[ tem-puh-rer-ee ]
/ ˈtɛm pəˌrɛr i /
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See synonyms for: temporary / temporaries / temporarily on Thesaurus.com

lasting, existing, serving, or effective for a time only; not permanent: a temporary need;a temporary job.
noun, plural tem·po·rar·ies.
an office worker hired, usually through an agency on a per diem basis, for a short period of time.
In effect, this quiz will prove whether or not you have the skills to know the difference between “affect” and “effect.”
Question 1 of 7
The rainy weather could not ________ my elated spirits on my graduation day.
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Origin of temporary

First recorded in 1540–50; from Latin temporārius, equivalent to tempor- (stem of tempus ) “time” + -ārius -ary

synonym study for temporary

1. Temporary, transient, transitory agree in referring to that which is not lasting or permanent. Temporary implies an arrangement established with no thought of continuance but with the idea of being changed soon: a temporary structure. Transient describes that which is in the process of passing by, and which will therefore last or stay only a short time: a transient condition. Transitory describes an innate characteristic by which a thing, by its very nature, lasts only a short time: Life is transitory.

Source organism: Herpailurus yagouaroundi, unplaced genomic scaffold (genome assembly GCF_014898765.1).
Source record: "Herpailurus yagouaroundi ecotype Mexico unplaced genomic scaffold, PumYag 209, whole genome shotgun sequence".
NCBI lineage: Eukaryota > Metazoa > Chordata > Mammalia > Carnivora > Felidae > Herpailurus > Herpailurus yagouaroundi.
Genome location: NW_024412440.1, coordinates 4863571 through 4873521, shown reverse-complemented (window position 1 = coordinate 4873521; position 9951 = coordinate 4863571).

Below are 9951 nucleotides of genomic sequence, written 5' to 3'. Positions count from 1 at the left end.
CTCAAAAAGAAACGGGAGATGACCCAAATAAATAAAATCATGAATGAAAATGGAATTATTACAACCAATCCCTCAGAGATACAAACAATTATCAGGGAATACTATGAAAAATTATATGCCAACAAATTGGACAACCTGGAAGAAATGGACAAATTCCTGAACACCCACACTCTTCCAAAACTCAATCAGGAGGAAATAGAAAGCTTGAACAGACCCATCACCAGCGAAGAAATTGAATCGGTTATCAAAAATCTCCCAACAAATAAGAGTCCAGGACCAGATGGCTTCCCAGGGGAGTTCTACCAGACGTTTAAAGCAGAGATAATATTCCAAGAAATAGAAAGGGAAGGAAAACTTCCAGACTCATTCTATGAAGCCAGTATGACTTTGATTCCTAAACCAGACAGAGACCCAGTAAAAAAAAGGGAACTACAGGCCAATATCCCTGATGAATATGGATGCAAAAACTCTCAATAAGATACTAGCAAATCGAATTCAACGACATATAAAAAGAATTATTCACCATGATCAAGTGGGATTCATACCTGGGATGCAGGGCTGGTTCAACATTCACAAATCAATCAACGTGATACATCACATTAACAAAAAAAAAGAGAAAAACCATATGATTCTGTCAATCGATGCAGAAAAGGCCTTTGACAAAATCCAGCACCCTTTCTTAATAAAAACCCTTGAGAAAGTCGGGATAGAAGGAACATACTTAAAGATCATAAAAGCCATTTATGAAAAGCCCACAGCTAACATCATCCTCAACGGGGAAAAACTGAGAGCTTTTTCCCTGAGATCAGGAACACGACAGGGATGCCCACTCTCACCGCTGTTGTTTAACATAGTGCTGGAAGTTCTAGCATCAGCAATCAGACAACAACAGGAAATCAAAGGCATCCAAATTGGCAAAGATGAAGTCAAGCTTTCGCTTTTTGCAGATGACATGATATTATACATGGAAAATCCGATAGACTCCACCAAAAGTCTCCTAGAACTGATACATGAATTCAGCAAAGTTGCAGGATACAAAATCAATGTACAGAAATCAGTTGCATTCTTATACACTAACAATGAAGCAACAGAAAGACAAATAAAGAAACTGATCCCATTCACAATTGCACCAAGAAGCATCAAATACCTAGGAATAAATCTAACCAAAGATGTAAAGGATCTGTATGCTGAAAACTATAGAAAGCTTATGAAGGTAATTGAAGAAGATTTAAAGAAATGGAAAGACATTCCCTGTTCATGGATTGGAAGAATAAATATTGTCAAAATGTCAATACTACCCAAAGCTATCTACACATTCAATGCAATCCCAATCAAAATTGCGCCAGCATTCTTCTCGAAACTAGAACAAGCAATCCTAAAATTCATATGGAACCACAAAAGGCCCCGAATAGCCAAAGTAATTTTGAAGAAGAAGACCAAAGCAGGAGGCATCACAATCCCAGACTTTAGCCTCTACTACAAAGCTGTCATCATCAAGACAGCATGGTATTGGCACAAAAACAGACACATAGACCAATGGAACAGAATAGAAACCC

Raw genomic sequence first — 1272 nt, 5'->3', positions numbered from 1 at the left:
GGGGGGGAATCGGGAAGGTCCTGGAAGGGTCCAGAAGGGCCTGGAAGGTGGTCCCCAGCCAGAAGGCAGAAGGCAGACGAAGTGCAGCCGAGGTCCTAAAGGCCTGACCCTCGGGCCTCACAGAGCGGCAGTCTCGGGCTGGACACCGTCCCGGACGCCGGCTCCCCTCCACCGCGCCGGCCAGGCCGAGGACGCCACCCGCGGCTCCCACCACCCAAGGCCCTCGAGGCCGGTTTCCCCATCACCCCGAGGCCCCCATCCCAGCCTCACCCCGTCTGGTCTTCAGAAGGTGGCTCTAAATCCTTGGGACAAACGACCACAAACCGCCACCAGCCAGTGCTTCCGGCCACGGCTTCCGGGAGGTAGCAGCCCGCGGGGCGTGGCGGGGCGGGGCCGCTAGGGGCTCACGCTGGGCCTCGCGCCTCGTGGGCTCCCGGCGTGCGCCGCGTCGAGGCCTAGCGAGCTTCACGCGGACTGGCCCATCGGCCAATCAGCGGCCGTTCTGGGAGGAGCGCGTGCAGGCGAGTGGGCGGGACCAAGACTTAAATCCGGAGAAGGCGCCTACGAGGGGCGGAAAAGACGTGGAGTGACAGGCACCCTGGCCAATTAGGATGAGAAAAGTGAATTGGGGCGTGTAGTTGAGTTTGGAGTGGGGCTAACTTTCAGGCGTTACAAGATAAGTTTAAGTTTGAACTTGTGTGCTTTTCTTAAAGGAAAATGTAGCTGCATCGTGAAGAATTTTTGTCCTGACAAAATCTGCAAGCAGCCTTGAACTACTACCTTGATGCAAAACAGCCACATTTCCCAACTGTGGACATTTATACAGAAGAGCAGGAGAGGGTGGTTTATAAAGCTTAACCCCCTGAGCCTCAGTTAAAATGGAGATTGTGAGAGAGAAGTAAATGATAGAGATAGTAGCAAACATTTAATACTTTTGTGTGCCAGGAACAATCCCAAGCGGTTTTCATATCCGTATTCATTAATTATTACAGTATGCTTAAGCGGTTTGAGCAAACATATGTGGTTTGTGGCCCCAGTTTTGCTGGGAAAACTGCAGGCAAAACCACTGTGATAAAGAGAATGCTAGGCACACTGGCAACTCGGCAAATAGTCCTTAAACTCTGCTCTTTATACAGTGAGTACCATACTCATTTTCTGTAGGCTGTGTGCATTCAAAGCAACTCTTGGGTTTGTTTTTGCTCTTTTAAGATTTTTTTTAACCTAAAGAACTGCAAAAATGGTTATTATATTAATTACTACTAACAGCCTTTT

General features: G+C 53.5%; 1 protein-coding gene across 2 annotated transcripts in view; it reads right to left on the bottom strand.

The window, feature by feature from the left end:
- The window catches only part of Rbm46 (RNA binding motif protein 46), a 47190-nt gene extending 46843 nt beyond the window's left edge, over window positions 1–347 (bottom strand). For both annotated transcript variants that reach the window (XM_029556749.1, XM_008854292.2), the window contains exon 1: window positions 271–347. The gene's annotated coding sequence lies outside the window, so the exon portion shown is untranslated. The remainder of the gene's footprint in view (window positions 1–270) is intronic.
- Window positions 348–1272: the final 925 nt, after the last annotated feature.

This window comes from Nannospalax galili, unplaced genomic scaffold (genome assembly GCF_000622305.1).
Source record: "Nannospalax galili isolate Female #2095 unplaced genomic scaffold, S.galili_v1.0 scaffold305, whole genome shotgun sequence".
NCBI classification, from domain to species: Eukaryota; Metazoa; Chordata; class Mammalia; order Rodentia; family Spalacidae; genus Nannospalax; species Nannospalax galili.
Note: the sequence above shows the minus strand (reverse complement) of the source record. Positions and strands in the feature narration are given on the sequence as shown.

Dictionary.com Unabridged Based on the Random House Unabridged Dictionary, © Random House, Inc. 2022

How to use temporary in a sentence

British Dictionary definitions for temporary

/ (ˈtɛmpərərɪ, ˈtɛmprərɪ) /

not permanent; provisionaltemporary accommodation
lasting only a short time; transitorytemporary relief from pain
noun plural -raries
a person, esp a secretary or other office worker, employed on a temporary basisOften shortened to: temp

Derived forms of temporary

temporarily, adverbtemporariness, noun

Word Origin for temporary

C16: from Latin temporārius, from tempus time
Collins English Dictionary - Complete & Unabridged 2012 Digital Edition © William Collins Sons & Co. Ltd. 1979, 1986 © HarperCollins Publishers 1998, 2000, 2003, 2005, 2006, 2007, 2009, 2012